Source: Brisbane Times
Official data showing further falls in new housing approvals and ongoing weakness in the apartments market have reaffirmed warnings of more pain to come in the building industry, including the potential loss of 100,000 jobs.
In seasonally adjusted terms, a 6.5% drop in the weakened attached housing segment, which includes apartments and townhouses, dragged the national total to a 1.2% fall, according to the Australian Bureau of Statistics. Detached house approvals increased by 0.4%, and are down by 14.8% year on year. Apartments and townhouses approvals have plummeted by 39.3% over 12 months, and the national total by 25.6%. On a state-by-state basis, the monthly total was driven by falls in Tasmania, of 11.9%, Western Australia (8.6%) and New South Wales (5.4%) and Queensland (1.0%). Victoria recorded a 9.7% increase, while South Australia was flat. Residential construction activity along Australia's eastern seaboard will enter a period of significant decline over the coming 12 to 18 months, according to Charter Keck Cramer., which said the best case scenario in which all currently marketed projects move into the construction phase would still see a net reduction in overall activity through the first half of 2020 across New South Wales, Queensland and Victoria.
The report follows research from BIS Oxford Economics that suggests a recovery in building is in sight, but not before a deeper correction. Over the four years to 2023/24, dwelling commencements are expected to jump by a cumulative 55% to a peak of 236,650 units, setting a new record level. projected to be the peak of the cycle. UBS economist George Tharenou yesterday forecast no recovery this year, with dwelling commencements to drop to 170,000. "As the still near-record pipeline of activity completes, GDP-basis dwelling investment will likely still decline for at least a year and probably slump by about 10% year on year, dragging down construction jobs," he said. "Indeed our tracking of construction job ads is consistent with about 100,000 jobs losses ahead." Connie Kirk, UDIA national executive director, said the thin approvals pipeline would exaggerate effects across housing construction markets and supply chains, employment and broader economic growth. "There is optimism that the Reserve Bank's cut to the official cash rate and APRA's recent decision to revise loan serviceability benchmarks will soon feed into confidence among homebuyers," she said. Head of residential research, Australia, Leigh Warner said that a stabilisation of dwelling prices will also undoubtedly be good for consumption and the stabilisation of the broader economy. "However, we shouldn't get too carried away about any sudden rebound in the apartment market, construction in particular. "Investors are still a large portion of apartment demand and neither offshore nor domestic investor demand are likely to rebound strongly any time soon. This will keep pre-sales rates relatively slow and mean it will stay tough for developers to reach pre-commitment hurdles required for finance and few projects will proceed to construction."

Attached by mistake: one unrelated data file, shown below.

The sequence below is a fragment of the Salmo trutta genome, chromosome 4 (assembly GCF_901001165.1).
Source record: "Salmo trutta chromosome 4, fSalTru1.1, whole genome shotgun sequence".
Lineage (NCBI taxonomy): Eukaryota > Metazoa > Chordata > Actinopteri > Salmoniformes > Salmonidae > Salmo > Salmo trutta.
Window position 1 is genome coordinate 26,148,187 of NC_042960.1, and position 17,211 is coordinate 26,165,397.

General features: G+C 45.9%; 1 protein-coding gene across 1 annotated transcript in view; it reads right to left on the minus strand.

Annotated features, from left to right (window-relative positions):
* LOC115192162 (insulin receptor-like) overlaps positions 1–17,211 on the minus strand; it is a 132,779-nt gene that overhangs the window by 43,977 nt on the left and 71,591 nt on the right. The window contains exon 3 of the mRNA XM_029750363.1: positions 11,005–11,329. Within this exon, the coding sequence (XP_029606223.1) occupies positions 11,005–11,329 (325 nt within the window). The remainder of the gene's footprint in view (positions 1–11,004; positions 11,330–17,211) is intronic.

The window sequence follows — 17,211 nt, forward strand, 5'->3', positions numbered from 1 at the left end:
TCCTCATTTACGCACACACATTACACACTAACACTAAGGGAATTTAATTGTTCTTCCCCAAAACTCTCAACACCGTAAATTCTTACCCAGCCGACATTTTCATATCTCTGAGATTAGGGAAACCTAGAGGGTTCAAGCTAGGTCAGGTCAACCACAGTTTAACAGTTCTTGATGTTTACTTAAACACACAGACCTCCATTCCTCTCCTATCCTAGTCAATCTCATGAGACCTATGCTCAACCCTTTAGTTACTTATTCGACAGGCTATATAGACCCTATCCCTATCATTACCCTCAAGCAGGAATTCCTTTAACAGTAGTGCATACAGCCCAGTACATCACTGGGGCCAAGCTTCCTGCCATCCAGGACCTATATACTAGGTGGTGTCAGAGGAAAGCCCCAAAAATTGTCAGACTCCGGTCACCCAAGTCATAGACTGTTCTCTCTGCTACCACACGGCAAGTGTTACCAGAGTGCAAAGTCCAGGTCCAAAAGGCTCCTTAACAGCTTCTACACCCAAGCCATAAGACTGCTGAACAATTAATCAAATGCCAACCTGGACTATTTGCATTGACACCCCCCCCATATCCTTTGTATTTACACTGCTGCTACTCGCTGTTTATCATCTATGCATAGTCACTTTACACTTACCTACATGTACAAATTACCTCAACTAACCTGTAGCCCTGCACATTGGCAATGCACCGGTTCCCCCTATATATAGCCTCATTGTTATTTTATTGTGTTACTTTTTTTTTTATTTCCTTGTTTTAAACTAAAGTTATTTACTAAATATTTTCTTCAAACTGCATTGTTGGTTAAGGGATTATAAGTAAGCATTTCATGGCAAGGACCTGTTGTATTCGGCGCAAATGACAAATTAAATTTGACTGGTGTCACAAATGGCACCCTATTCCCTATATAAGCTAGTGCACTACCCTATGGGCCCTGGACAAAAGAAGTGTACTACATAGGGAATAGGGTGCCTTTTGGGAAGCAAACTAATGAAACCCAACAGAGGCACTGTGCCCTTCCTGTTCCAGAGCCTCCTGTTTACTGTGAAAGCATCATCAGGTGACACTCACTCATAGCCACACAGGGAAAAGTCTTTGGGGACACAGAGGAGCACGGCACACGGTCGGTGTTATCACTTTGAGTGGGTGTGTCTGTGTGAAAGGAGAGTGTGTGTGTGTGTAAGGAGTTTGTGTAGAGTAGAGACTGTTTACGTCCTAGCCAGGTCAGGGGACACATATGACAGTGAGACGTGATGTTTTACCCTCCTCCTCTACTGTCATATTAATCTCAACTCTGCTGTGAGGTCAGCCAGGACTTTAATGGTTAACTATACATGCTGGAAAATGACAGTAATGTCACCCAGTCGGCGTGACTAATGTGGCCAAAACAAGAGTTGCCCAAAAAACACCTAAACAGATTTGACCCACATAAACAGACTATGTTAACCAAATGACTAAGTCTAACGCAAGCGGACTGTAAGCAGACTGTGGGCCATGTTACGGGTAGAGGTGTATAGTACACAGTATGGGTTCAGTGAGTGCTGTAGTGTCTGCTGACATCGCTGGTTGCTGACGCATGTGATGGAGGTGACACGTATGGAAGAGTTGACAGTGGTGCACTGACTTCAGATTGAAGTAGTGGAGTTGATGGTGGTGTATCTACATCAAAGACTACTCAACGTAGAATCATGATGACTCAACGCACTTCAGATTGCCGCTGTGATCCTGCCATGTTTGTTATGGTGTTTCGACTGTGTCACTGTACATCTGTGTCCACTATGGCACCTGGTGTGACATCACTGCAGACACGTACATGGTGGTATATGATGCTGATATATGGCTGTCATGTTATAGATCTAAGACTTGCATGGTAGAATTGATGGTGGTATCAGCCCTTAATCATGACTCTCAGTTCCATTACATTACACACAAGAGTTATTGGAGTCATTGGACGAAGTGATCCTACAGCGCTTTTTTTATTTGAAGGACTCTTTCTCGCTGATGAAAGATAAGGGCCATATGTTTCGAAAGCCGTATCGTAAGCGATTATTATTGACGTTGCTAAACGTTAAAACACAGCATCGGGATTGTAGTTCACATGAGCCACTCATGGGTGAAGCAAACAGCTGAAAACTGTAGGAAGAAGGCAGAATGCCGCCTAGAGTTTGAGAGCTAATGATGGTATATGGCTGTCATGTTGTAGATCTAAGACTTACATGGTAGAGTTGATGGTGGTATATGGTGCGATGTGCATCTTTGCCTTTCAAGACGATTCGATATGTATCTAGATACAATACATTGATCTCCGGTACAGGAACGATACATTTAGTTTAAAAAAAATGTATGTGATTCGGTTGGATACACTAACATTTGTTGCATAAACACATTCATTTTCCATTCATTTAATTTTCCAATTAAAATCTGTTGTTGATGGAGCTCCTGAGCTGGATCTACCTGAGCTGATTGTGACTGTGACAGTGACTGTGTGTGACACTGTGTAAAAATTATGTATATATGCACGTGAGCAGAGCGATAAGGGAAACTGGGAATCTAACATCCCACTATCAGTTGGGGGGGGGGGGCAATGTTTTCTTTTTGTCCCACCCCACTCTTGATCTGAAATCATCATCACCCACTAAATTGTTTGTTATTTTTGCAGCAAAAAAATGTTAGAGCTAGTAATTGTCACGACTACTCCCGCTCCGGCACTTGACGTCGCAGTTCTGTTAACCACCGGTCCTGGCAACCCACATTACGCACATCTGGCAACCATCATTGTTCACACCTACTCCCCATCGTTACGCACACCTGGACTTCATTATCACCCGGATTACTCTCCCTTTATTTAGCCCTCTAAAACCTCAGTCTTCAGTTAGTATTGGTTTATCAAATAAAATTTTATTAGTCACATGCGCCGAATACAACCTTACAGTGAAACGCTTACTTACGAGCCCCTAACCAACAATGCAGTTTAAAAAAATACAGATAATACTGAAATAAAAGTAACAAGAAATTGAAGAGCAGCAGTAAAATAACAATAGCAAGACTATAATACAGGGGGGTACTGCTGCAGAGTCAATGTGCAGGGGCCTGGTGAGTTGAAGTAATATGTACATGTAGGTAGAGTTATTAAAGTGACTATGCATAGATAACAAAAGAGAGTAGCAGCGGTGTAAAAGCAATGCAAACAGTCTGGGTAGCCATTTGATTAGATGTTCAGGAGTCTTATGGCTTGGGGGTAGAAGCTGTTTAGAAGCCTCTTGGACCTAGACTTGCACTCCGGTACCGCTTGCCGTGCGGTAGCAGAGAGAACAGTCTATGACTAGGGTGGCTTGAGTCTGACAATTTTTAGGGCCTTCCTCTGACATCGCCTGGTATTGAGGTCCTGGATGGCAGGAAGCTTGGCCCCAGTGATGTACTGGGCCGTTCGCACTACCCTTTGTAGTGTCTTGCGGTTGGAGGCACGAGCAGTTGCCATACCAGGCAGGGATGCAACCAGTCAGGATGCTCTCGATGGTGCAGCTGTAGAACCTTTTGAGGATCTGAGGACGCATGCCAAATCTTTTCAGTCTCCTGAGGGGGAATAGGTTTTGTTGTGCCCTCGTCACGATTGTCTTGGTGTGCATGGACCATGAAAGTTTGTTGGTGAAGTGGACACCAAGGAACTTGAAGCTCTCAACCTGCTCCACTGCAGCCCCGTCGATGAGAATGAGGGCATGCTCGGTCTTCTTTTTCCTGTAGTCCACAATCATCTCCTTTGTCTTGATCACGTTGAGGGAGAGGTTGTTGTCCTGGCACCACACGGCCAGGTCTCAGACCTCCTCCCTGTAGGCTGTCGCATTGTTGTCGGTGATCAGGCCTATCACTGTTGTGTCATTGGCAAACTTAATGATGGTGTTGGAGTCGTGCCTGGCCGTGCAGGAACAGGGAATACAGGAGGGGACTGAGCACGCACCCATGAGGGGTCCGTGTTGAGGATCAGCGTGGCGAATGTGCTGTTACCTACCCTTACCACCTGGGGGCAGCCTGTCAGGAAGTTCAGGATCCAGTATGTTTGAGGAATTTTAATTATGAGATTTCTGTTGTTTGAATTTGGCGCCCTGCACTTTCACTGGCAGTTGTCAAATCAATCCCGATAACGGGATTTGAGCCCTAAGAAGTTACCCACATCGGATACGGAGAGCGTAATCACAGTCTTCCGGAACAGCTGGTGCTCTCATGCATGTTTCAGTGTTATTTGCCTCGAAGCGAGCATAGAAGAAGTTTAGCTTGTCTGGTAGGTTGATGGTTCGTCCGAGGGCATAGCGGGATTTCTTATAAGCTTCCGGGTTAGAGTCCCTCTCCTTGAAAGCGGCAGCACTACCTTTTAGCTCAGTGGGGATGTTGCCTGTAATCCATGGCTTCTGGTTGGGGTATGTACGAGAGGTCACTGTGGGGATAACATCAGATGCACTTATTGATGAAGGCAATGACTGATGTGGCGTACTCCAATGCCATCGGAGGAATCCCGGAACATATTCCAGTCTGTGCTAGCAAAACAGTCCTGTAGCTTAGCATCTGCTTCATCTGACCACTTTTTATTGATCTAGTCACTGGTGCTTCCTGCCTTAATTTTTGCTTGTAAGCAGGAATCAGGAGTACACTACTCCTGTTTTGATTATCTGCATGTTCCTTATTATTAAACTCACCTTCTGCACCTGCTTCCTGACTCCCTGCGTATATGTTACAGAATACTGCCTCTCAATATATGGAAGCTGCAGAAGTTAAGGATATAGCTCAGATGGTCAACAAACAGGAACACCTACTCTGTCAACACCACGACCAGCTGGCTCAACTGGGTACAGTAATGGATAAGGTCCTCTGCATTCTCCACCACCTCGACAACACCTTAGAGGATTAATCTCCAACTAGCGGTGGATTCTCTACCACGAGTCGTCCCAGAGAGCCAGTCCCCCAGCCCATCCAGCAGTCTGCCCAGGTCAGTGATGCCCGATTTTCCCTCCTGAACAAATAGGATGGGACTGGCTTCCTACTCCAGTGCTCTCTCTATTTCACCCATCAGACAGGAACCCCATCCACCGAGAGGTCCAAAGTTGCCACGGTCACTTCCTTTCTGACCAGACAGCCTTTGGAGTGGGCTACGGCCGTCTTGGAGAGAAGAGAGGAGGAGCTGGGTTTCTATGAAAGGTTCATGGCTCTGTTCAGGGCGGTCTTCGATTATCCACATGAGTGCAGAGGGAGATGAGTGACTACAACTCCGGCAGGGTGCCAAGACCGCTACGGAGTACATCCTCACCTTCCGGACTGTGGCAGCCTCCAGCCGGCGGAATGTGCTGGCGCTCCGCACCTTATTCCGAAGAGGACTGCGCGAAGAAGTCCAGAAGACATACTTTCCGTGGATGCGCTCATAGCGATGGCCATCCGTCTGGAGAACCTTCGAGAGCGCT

According to JLL's latest Apartment Market Reports, investor demand will remain muted for apartments and "it will continue to be a tough environment for developers to commence new apartment projects, particularly large ones". JLL data showed the number of apartments being marketed across the monitored markets rose 7% in the quarter, but is still 34% lower year-on-year. The total number of apartments in the supply pipeline at all stages of development is 21% lower over the past year, and massive 46% below the late-2016 peak. "The bottom line is the amount of apartments being built will continue to fall for some time yet and will fall below the level of underlying demand from population growth. This will allow the market to catch up and fully absorb recent strong construction levels," Warner said. "However, ultimately I think it will mean not enough new rental stock coming into the market over the next few years and we'll see vacancy return to tight levels and quite strong rental growth start to emerge in 18 months to two years' time." Apartments under construction in inner Sydney fell 17% to 10,230 in the June quarter, and is 40% lower than a year ago, while the number being marketed has fallen 57% in that time, as the total supply pipeline tracked at all stages of construction is just under half its peak level in late 2017. Supply under construction in inner Melbourne fell 3% in the quarter to 17,960 apartments, down 9% over the year. Against the trend, the number of apartments marketed rose slightly in in the quarter to 8,180. Just 4,350 apartments were under construction in inner Brisbane by the end of June, which compares to a peak of just under 16,000 in 2016. The number of marketed apartments rose slightly to around 1,180, but is 68% lower over the past year and 85% lower than its 2016 peak level.
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